The Greyhound Bus Station by the Old City didn’t top anyone’s list of Knoxville’s best attractions, but as of last week hundreds of people were nonetheless mourning the landmark’s demise.
In fact, a steady stream of men, women and children found themselves missing the stale snacks once sold by the vending machines, the ergonomically challenged furniture, and even the antediluvian plumbing. At least having those things had meant they were indoors, after all — out of the rain and the wind.
But even the most primitive of creature comforts were stripped last week from the riders of the Greyhound Corporation’s fleet of coast-to-coast buses who needed to board, exit or switch in Knoxville.
The company abruptly shut down its 62-year-old terminal at the corner of Magnolia Avenue and Central Street, then notified customers that its new Knoxville bus stop was in the parking lot of a convenience store located just off the Cherry Street exit of Interstate 40.
The Marathon gas station at the new location has no public restrooms, chairs or benches, or safety lighting. After business hours (when most of the bus traffic is scheduled) the store is locked and Greyhound customers can’t even buy a soda.
Yvonne Forsythe-Neubert, a former gubernatorial candidate who cannot drive herself because she’s blind, lashed out bitterly after she was forced to wait for hours in the lot last week.
“There’s no way for me to be safe,” she said. “They’ve taken away my independence. This situation is unacceptable.”
She explained that her inability to drive has meant relying on Greyhound at least six times a year, whenever she leaves the state to see her grandchildren or just to travel.
“We’re a hub, we’ve got buses from Knoxville heading in each of the four directions,” she said. “When someone approaches me, I can’t tell if it’s a driver or someone coming to steal my suitcase. If someone approaches me, the first and only option I have is to scream and call 911. Someone is going to get killed. If it’s raining, the people have nowhere to go, and Greyhound just doesn’t care.”
She paused, then added: “It boggles the mind. Well, no it doesn’t— I’m sure it’s a money thing.”
For generations, Greyhound has embedded itself in American life and earned its reputation as the nation’s go-to long distance travel option for those on a budget or averse to flying. Even as airlines gained larger and larger shares of the market, Greyhound remained the only affordable choice for millions of travelers.
The Knoxville station had seen countless arrivals and departures since it was built in 1960. In fact, it was such a fixture that it came as something of shock to many when the 16,000-square-foot building went on sale in 2020. Then, last year, the Greyhound corporation itself was sold to a German-based firm and the Knoxville property was sold for $1.45 million to local developers a few months later.
While Greyhound never promised to replace the old station with a new one, many observers expected a company with such a long-standing presence in Knoxville to work with local officials to come up with a better solution than an inner city parking lot notorious for drug sales.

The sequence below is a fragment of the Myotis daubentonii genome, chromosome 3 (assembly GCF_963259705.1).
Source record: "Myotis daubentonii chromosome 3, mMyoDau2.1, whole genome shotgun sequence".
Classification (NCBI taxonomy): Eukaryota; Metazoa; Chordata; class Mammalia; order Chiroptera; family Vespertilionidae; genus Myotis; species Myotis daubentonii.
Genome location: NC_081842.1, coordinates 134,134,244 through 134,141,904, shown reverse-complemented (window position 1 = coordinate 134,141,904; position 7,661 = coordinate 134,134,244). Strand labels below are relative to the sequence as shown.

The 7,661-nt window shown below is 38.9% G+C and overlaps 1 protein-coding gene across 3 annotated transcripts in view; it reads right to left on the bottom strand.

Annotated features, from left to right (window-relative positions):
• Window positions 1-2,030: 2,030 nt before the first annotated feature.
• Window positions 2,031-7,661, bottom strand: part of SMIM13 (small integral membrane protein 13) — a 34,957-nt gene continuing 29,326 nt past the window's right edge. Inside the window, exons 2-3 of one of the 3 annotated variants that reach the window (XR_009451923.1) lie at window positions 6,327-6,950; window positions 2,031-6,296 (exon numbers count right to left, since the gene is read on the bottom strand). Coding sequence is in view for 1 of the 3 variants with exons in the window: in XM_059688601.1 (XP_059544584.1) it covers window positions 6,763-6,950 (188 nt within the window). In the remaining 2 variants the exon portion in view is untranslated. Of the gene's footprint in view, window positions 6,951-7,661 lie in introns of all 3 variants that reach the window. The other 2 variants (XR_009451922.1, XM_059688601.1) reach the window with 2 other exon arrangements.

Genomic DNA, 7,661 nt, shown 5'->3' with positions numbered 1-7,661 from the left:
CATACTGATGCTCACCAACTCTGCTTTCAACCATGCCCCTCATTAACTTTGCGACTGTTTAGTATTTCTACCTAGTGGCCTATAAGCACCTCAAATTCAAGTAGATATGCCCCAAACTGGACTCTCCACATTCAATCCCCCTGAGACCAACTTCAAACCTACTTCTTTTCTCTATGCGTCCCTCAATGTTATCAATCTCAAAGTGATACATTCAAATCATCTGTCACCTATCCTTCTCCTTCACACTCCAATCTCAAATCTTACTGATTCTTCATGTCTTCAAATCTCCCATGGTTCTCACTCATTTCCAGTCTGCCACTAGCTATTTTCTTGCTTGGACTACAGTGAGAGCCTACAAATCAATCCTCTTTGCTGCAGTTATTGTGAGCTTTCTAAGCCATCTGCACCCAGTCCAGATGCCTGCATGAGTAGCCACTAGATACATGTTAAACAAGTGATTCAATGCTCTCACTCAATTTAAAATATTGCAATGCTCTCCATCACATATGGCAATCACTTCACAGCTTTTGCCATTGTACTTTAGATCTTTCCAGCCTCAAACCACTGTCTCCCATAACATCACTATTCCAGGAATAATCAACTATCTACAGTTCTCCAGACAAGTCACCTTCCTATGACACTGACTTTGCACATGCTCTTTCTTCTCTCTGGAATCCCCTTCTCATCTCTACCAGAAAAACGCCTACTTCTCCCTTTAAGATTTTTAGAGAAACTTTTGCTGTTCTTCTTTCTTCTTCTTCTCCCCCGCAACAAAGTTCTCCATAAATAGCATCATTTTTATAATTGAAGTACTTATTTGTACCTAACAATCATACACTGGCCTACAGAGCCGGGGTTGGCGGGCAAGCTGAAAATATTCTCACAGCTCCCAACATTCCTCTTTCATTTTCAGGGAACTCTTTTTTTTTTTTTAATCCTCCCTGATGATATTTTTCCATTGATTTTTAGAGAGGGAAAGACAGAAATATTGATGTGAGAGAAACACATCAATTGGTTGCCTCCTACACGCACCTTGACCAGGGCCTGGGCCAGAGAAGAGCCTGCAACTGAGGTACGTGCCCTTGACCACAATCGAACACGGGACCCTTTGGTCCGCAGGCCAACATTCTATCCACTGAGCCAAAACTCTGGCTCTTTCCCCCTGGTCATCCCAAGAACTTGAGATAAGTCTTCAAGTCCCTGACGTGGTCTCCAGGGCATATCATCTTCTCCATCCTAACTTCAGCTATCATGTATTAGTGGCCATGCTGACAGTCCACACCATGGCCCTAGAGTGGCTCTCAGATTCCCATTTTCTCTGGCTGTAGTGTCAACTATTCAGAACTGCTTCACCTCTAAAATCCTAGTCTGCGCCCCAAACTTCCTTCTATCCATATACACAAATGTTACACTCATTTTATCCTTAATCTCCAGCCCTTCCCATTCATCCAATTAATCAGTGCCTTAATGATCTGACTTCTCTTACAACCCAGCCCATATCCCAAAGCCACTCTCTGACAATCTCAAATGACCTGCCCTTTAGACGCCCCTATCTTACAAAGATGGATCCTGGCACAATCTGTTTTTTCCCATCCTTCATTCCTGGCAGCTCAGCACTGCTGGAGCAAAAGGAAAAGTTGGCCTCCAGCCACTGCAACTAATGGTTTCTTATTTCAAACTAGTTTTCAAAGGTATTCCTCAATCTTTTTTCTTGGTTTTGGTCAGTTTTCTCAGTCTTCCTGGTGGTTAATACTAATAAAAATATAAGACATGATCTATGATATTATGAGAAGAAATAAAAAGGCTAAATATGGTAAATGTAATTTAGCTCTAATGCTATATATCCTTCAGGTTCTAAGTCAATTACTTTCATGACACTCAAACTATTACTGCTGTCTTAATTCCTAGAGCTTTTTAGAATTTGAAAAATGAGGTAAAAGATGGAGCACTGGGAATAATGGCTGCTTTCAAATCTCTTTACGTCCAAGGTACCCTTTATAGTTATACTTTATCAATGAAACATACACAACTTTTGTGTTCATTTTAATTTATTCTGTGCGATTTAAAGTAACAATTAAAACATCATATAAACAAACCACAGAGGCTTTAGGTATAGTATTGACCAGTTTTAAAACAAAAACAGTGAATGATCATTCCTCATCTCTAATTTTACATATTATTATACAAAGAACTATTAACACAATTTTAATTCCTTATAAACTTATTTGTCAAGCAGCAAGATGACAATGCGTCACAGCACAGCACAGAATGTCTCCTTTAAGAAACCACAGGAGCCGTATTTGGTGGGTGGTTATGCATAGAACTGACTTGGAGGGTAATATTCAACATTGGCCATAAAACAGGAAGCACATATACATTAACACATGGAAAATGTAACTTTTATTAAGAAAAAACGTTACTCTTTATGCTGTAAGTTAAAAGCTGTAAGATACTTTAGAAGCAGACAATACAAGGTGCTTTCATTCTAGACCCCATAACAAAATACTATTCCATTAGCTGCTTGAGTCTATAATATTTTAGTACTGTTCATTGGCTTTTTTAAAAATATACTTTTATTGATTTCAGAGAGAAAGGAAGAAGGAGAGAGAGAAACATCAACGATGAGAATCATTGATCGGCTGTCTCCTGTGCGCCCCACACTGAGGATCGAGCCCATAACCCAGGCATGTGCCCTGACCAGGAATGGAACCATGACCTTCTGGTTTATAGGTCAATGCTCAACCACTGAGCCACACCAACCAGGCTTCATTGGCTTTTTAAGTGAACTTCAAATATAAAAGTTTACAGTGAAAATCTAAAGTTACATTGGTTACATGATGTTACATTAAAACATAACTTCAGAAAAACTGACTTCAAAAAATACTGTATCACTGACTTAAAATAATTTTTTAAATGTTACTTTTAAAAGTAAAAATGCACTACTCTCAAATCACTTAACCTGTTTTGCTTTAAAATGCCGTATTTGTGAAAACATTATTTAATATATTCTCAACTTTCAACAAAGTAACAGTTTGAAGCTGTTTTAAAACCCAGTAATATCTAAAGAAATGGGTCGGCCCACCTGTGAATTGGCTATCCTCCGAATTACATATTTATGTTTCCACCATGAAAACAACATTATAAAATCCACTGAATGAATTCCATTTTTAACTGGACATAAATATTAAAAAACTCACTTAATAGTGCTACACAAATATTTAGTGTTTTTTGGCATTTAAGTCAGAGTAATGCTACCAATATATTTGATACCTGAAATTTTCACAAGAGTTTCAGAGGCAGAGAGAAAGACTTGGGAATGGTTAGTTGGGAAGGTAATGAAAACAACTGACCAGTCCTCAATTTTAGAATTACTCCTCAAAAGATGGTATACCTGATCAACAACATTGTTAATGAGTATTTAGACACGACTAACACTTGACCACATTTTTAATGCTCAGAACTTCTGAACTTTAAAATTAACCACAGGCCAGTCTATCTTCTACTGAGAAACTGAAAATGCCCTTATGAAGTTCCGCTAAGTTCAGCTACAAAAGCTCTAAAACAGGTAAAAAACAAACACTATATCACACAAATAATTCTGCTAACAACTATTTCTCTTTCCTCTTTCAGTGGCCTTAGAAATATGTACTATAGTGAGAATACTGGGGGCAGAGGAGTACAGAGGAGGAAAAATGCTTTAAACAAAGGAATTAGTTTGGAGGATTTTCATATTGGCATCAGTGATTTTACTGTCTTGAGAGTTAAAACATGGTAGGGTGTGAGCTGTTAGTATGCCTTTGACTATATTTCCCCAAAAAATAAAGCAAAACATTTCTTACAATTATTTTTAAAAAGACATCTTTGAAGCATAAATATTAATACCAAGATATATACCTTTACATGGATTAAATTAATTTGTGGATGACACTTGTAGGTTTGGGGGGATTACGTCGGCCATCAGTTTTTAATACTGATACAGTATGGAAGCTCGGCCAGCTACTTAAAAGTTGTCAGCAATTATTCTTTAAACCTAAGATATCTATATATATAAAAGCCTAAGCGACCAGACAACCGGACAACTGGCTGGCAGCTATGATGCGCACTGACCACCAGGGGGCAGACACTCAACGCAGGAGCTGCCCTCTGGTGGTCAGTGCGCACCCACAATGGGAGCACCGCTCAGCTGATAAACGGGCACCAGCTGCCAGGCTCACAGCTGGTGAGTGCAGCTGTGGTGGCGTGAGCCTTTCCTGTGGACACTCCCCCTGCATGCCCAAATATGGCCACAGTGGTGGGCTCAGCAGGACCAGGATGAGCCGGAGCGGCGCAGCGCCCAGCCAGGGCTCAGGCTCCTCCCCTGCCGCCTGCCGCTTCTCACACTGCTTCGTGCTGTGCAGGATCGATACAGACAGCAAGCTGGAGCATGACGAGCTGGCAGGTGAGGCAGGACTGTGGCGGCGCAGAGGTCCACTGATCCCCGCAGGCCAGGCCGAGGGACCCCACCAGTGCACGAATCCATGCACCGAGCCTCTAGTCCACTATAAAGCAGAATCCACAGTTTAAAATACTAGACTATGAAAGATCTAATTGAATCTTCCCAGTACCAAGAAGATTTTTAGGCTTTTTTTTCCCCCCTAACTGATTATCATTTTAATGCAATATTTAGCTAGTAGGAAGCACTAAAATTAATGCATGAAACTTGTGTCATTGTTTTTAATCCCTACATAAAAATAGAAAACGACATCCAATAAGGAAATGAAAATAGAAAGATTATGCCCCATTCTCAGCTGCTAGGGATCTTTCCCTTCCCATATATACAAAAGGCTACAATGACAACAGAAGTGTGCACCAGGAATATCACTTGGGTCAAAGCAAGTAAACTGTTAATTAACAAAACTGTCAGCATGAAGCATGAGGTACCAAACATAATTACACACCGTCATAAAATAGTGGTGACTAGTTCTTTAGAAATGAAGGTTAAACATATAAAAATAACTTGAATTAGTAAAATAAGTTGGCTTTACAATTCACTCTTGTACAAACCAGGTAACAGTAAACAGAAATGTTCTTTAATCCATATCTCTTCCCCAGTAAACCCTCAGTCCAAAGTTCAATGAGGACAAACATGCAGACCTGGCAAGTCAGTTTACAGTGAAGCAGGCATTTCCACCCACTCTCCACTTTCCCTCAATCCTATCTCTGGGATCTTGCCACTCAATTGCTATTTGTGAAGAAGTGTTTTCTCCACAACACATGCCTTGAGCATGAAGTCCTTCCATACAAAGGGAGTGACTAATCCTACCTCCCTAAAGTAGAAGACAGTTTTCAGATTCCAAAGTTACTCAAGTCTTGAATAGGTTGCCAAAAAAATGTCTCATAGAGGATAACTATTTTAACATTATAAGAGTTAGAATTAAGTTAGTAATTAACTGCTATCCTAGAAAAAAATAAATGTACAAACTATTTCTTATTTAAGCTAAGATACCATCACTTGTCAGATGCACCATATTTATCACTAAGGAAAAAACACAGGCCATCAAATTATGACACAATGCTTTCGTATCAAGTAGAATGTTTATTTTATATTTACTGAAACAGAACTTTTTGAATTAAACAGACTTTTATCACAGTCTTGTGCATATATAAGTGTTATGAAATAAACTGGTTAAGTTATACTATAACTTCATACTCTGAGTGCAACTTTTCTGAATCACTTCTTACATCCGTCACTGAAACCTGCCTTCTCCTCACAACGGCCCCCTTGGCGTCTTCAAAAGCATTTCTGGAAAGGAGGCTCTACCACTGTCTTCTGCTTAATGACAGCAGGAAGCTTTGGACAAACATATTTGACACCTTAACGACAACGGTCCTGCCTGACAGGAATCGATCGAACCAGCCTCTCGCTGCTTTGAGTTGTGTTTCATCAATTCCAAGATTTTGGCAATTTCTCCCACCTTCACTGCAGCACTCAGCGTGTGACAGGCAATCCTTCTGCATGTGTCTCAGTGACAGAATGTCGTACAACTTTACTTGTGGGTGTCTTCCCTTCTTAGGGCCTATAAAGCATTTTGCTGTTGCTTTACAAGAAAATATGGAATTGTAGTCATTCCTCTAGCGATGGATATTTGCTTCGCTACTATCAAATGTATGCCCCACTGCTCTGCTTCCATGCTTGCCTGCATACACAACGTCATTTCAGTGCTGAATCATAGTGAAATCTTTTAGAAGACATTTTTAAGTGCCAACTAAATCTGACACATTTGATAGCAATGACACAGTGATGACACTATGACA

One obviously solution would be to let the company use the City’s downtown Transit Center. The relatively modern facility was built for buses and would be a tremendous improvement over the gas station on Cherry Street.
But Stephanie Welch, the City’s chief economic and community development officer, explained that Greyhound’s status as a private company means there are limited options for local government to explore.
“Other than land use and the use of public streets, we do not have regulatory authority related to their operations,” Welch said.
According to Welch, Greyhound has spoken with the City in the past but the company didn’t give any forewarning of the sudden change in operations.
“In 2020, Greyhound reached out to us to discuss options regarding their future operations. The transit center was discussed, and at that time Greyhound was also exploring other relocation options,” said Welch.
“As of the current situation—we were not aware of Greyhound’s plans. However, we have been in contact with Greyhound this week and we are talking with them about other options for their pick up and drop off location,” she said.
Greyhound officials have so far limited their public statements to a single email from Crystal Booker, a company spokesperson, dated April 20:
“Greyhound stops at a range of locations across its extensive network. Similar to the rest of the intercity bus industry, some of these stops include convenience stores, gas stations and restaurants. While Greyhound was not the owner of its previous location, we did a thorough review of our business in Knoxville and decided to transition to the aforementioned industry-wide model so that we could continue to provide this essential service to this community.
“The new stop is a self-service location with ticket purchases available on Greyhound.com, through Greyhound’s mobile app, or by dialing 1-800-231-2222.
“Greyhound customers interested in paying with cash can purchase tickets online and pay with cash at over 32,000 retailers nationwide. For more information on that process, please visit here.
“We have no further information at this time.”
In the meantime, local volunteers from Knoxville Immigrant Transit Assistance (KITA) have refocused their efforts toward helping all Greyhound passengers. Their group normally provides food, blankets, and other types of assistance to asylum seekers who are traveling by bus.
“We have been monitoring the new location and sending out volunteers in cycles to make sure there’s coverage when buses arrive,” said KITA volunteer Keith Richardson.
“Greyhound had plenty of time to plan for a better transition, and they didn’t do anything to make sure of that,” he said.
J.J. Stambaugh can be reached at email@example.com.
Published on April 25, 2022.